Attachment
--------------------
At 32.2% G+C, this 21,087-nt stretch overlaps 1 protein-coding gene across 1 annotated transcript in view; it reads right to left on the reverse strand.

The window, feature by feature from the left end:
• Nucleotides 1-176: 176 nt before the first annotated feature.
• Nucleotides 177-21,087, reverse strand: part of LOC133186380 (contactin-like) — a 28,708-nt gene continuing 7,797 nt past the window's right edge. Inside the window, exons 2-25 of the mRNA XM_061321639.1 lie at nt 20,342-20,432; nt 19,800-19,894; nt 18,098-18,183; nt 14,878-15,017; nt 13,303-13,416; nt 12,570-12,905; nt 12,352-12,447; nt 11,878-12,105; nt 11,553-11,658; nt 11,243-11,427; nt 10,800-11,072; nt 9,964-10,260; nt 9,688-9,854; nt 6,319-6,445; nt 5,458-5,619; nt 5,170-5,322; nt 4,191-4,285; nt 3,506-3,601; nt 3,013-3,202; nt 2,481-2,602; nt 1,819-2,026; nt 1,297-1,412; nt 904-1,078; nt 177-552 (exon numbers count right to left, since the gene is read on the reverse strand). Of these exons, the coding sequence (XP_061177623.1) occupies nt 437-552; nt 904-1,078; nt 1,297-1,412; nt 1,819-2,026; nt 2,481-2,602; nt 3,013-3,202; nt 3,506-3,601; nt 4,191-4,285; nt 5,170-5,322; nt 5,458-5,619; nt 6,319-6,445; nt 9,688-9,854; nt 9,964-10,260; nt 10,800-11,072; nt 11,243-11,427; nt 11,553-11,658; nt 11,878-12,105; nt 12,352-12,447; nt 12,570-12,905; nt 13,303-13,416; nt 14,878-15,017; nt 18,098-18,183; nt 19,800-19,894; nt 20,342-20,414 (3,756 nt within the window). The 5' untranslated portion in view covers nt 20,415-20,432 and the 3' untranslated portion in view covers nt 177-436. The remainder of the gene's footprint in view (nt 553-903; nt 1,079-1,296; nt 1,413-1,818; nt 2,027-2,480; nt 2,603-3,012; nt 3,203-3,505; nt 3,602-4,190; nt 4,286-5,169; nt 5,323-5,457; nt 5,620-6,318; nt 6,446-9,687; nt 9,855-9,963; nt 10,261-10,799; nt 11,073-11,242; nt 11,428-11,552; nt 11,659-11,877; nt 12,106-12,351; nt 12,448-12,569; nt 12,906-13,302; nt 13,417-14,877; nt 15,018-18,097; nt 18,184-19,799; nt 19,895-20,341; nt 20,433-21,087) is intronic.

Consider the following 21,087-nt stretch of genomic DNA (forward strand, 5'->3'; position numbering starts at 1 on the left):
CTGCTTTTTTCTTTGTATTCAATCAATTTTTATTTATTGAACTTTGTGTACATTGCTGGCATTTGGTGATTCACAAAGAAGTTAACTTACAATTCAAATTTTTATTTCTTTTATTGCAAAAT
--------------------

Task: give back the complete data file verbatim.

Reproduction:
At 32.2% G+C, this 21,087-nt stretch overlaps 1 protein-coding gene across 1 annotated transcript in view; it reads right to left on the reverse strand.

The window, feature by feature from the left end:
• Nucleotides 1-176: 176 nt before the first annotated feature.
• Nucleotides 177-21,087, reverse strand: part of LOC133186380 (contactin-like) — a 28,708-nt gene continuing 7,797 nt past the window's right edge. Inside the window, exons 2-25 of the mRNA XM_061321639.1 lie at nt 20,342-20,432; nt 19,800-19,894; nt 18,098-18,183; nt 14,878-15,017; nt 13,303-13,416; nt 12,570-12,905; nt 12,352-12,447; nt 11,878-12,105; nt 11,553-11,658; nt 11,243-11,427; nt 10,800-11,072; nt 9,964-10,260; nt 9,688-9,854; nt 6,319-6,445; nt 5,458-5,619; nt 5,170-5,322; nt 4,191-4,285; nt 3,506-3,601; nt 3,013-3,202; nt 2,481-2,602; nt 1,819-2,026; nt 1,297-1,412; nt 904-1,078; nt 177-552 (exon numbers count right to left, since the gene is read on the reverse strand). Of these exons, the coding sequence (XP_061177623.1) occupies nt 437-552; nt 904-1,078; nt 1,297-1,412; nt 1,819-2,026; nt 2,481-2,602; nt 3,013-3,202; nt 3,506-3,601; nt 4,191-4,285; nt 5,170-5,322; nt 5,458-5,619; nt 6,319-6,445; nt 9,688-9,854; nt 9,964-10,260; nt 10,800-11,072; nt 11,243-11,427; nt 11,553-11,658; nt 11,878-12,105; nt 12,352-12,447; nt 12,570-12,905; nt 13,303-13,416; nt 14,878-15,017; nt 18,098-18,183; nt 19,800-19,894; nt 20,342-20,414 (3,756 nt within the window). The 5' untranslated portion in view covers nt 20,415-20,432 and the 3' untranslated portion in view covers nt 177-436. The remainder of the gene's footprint in view (nt 553-903; nt 1,079-1,296; nt 1,413-1,818; nt 2,027-2,480; nt 2,603-3,012; nt 3,203-3,505; nt 3,602-4,190; nt 4,286-5,169; nt 5,323-5,457; nt 5,620-6,318; nt 6,446-9,687; nt 9,855-9,963; nt 10,261-10,799; nt 11,073-11,242; nt 11,428-11,552; nt 11,659-11,877; nt 12,106-12,351; nt 12,448-12,569; nt 12,906-13,302; nt 13,417-14,877; nt 15,018-18,097; nt 18,184-19,799; nt 19,895-20,341; nt 20,433-21,087) is intronic.

Consider the following 21,087-nt stretch of genomic DNA (forward strand, 5'->3'; position numbering starts at 1 on the left):
CTGCTTTTTTCTTTGTATTCAATCAATTTTTATTTATTGAACTTTGTGTACATTGCTGGCATTTGGTGATTCACAAAGAAGTTAACTTACAATTCAAATTTTTATTTCTTTTATTGCAAAAT